The man has no shame. And he goes to these extraordinary ends, and I think world opinion will mount fast against him on this issue. I mean, shooting in the air to scare off people sanctioned by the United Nations who are there to expose what this man has done. I mean, I don't think the world will support this at all, anybody. The United States certainly won't. So, now the question is, what do you do about it? Deliberately take time to work the diplomacy, and this is under the auspices of two United Nations resolutions. And I think we need to be sure that we start immediate consultation at the U.N.
And then don't press me what I'll do beyond that because I'm not prepared to say, not prepared to say what we'll do.
Q. I just wonder whether the coalition might feel that it's entitled under certain circumstances, this time with the U.N. sanction of these actions, to take military action.
The President. Well, I think some could argue that the U.N. resolutions have already spoken on all means necessary, 678 having been incorporated into a more recent resolution. So, that's the way I'd answer that.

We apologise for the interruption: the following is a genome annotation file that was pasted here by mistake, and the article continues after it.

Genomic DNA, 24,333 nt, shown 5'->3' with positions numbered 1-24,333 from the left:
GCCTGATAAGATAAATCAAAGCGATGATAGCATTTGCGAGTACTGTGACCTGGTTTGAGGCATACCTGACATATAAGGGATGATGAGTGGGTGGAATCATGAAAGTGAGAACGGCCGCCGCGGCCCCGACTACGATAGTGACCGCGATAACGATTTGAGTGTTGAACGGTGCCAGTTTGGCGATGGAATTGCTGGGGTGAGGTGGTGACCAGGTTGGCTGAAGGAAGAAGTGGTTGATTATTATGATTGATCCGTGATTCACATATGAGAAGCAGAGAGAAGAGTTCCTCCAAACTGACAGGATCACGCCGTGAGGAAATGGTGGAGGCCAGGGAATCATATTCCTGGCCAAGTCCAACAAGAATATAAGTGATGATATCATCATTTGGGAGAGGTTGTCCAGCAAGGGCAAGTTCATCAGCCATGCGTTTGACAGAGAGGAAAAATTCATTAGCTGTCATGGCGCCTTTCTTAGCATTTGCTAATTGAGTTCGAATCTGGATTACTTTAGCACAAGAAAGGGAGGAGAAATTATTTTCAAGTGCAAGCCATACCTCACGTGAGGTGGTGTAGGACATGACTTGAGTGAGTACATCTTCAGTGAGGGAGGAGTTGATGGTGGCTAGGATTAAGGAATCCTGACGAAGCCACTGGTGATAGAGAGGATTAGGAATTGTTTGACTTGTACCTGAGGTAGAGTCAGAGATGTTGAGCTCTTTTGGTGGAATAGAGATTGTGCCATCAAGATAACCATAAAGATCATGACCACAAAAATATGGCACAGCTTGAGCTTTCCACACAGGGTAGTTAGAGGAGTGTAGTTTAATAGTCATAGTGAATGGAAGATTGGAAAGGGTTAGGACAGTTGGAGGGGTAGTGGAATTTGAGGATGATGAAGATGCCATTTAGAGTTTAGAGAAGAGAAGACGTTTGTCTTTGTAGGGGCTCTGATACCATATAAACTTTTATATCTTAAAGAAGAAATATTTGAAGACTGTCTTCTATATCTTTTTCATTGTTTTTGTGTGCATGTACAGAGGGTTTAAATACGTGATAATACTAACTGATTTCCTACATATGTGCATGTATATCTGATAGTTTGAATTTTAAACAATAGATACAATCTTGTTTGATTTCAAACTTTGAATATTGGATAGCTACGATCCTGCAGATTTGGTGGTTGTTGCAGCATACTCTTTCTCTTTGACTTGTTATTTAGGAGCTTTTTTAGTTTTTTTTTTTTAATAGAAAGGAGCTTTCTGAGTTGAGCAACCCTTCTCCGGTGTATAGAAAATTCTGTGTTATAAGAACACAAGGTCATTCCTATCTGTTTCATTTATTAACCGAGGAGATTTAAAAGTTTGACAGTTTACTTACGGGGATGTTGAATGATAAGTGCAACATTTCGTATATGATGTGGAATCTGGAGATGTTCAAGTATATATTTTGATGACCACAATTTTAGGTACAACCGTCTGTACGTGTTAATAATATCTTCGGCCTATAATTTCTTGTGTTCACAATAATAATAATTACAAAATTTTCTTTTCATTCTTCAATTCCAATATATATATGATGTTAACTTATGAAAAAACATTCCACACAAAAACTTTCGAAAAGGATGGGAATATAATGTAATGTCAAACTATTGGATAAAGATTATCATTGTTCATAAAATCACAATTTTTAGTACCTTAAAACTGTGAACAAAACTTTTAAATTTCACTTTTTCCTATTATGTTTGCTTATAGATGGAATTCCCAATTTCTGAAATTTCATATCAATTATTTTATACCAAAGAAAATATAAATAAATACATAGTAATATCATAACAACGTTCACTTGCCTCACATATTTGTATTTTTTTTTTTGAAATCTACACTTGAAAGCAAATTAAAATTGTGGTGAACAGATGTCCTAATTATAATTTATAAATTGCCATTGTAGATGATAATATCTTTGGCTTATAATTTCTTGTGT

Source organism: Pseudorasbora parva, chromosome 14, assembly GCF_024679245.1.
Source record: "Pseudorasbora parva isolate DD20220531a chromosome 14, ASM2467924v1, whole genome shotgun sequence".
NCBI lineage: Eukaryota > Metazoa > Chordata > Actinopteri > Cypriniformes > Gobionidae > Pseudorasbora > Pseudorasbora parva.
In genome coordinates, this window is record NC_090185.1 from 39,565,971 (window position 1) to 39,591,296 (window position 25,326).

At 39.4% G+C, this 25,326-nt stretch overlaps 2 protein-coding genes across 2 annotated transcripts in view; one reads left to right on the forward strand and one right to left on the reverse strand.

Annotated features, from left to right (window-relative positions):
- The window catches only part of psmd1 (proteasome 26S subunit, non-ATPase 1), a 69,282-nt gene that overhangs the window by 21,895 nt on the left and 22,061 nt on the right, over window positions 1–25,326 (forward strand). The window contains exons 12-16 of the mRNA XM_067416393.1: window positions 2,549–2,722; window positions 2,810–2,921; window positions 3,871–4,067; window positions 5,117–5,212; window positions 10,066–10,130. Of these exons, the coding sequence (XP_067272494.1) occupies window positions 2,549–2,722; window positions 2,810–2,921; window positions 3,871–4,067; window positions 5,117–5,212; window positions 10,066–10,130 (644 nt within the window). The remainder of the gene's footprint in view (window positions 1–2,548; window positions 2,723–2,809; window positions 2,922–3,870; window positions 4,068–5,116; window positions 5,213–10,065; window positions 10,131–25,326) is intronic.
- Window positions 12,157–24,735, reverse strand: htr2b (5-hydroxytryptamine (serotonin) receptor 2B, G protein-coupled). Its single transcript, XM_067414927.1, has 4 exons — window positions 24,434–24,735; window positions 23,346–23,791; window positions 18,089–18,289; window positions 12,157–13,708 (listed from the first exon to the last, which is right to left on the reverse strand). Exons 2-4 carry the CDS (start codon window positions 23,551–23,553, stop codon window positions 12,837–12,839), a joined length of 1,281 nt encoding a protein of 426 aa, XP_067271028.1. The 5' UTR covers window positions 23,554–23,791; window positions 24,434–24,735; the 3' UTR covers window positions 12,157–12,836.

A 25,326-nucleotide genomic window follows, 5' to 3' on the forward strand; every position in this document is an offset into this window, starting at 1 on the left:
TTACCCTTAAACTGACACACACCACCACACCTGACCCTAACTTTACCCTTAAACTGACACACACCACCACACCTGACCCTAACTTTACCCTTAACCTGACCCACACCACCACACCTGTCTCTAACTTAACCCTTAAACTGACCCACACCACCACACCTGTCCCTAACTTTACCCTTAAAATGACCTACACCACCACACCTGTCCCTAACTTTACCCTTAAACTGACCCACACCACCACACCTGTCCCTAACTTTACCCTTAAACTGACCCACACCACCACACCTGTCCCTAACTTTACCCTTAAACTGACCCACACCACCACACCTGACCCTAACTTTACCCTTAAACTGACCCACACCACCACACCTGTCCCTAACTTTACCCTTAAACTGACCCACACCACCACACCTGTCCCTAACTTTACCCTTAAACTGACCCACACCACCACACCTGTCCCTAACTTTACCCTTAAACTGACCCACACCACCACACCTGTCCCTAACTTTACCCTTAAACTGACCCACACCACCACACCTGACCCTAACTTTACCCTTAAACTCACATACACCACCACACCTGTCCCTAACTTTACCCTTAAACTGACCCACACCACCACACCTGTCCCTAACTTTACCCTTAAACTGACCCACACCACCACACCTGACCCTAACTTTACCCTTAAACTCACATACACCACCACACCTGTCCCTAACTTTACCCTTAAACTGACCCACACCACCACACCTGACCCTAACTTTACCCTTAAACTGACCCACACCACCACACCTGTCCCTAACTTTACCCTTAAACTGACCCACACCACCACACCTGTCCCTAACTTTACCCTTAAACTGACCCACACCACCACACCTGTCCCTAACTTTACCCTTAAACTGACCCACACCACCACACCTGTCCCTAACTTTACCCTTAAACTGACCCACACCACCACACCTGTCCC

Q. Are you satisfied that, in fact, he has violated the cease-fire -- --
The President. Yes, I'm totally satisfied of that. I've seen incontrovertible evidence to this effect, incontrovertible. Unarguable. Clear.
Q. Beyond just simply not letting people in -- --
The President. Oh, yes, absolutely. We shared that information with the several different countries.
I've got to run.
Q. What kind of things -- --
The President. A wide array.
Note: The exchange took place at 12:01 p.m. while the President was en route from Washington, DC, to Kennebunkport, ME. In his responses, President Bush referred to Thurgood Marshall and David H. Souter, Associate Justices of the Supreme Court; United Nations Secretary-General Javier Perez de Cuellar de la Guerra; and President Saddam Hussein of Iraq. A tape was not available for verification of the content ot this exchange.